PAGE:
Karate instructor kicks it into high gear for young students


Jessica Kwong displays her award at the end of the tournament alongside other competitors. Photo courtesy of Wendy C. Khoo.

Silence. Not a noise is heard. Suddenly, a deep voice yells, echoing throughout the room and bouncing off the walls.

“Ichi!” “Ni!” “San!”

A group of kids and young adults shout in response to the sensei’s commands, the stomp of their feet pounding on the carpeted wooden platform and the swish of their uniforms as the cloth slides and rubs against itself.

Jessica Kwong, a 20-year-old student at El Camino is at the very front of the group, directing the young kids as they position themselves in the next stance.

As the young learners finish their final moves and stances, they all conclude with their hands placed at their sides and bow respectfully to their reflections in the large wall mirror. Kwong then applauds the students and adds any additional comments on what to improve on.

A teacher and student of the Nijon Karate Dojo in Fullerton, Kwong recently attended two tournaments, the North American Cup and the U.S. Open. She concluded these tournaments with a first place award in the North American Cup and third in the U.S. Open.

The North American Cup involves competitors from Canada, Mexico, and the U.S.A. Both of the junior and senior teams of each country compete, but in their own divisions.

“I competed in the 18-20 year-old female kata and took first,” Kwong said.

The U.S. Open is a tournament for all countries, with Kwong competing in the adult female advanced division for 18-34 year-olds.

“We compete as individuals from our dojos but if receiving a medal at the finals, it is announced as ‘Jessica Kwong from the United States.’”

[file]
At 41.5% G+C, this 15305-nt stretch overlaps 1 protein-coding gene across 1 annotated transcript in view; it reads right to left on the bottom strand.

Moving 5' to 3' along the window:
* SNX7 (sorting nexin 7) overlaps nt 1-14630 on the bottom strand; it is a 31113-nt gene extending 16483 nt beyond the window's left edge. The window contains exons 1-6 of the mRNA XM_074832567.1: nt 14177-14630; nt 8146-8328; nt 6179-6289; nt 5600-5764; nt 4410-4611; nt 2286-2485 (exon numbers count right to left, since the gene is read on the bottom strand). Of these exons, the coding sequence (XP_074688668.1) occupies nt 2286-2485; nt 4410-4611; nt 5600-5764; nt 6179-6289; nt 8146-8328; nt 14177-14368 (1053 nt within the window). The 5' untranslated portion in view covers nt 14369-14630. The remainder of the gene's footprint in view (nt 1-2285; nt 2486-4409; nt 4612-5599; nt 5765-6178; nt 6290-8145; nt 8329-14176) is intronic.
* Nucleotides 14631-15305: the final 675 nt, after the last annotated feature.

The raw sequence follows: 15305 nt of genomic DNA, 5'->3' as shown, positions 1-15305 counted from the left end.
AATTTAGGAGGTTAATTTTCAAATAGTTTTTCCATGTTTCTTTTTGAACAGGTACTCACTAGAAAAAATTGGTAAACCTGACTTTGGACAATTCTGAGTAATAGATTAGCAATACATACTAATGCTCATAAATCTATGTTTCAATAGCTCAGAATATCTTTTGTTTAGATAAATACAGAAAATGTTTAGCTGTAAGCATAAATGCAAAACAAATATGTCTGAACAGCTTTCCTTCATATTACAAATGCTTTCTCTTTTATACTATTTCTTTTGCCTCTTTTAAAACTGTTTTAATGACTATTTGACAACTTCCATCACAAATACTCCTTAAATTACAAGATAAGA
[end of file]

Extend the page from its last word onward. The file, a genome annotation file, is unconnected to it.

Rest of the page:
For the North American Cup, in order to enter, one must qualify at the National Teams trials to get onto the U.S.A team while the U.S Open is open to anyone.

As a teacher of the dojo, Kwong provides the students with assistance in making sure their feet are placed in the right position and the movement of their bodies is correctly carried out.

“Many of the kids look up to her as a model, like an older sister,” Chad Eagan, one of the owners and sensei of the dojo, said.

Growing up in a family with karate martial artists, Kwong learned and began her journey in karate at the age of 6.

“As I started to do it more, I grew a passion for it,” Kwong said.

Aside from the practice and hard work, karate also carries along with it a type of connection that Kwong defines as “budo.”

“There is a huge emotional connection in karate,” Kwong said. “Budo is the martial art way and respect of its history and respect to the different levels.”

Kwong is described by her senseis and her mother as not only self-driven, but extremely motivated with perseverance and inner as well as outer strength.

Kwong’s mother, Kristin, summarizes her daughter as “a strong kid” who works hard not only in karate but all that she does in general, including school.

Bruce Nguyen, the other owner of the dojo along with Eagan, has known Kwong her entire life, and was friends with her parents before they were married.

“It is amazing to be able to see her grow from such a little kid until now,” Nguyen said “Her family can be seen at tournaments always supporting her. She is never alone.”

Kwong’s mother, father, aunt, and uncle were all integrated in karate. Her grandfather on her mother’s side was also a martial artist. Because her family is so involved with karate, it also provides a “common ground” for Kwong as she continues her journey in martial arts.

Aside from karate, Kwong also enjoys to dance, sing, and is studying as a biology major, attending classes at both El Camino as well as extended education at Cal State Dominguez Hills.

“This is her life,” Stefan Chirila, an instructor at the dojo, said. “Like any sport, karate cannot be done if there is no heart.”

Kwong values the time that she spends practicing karate. Despite it being an art of fighting, it is more than just that to Kwong.

“It is not about the competition, but passing on what you learned,” she said. “My greatest happiness comes from helping others learn to defend themselves and improve.”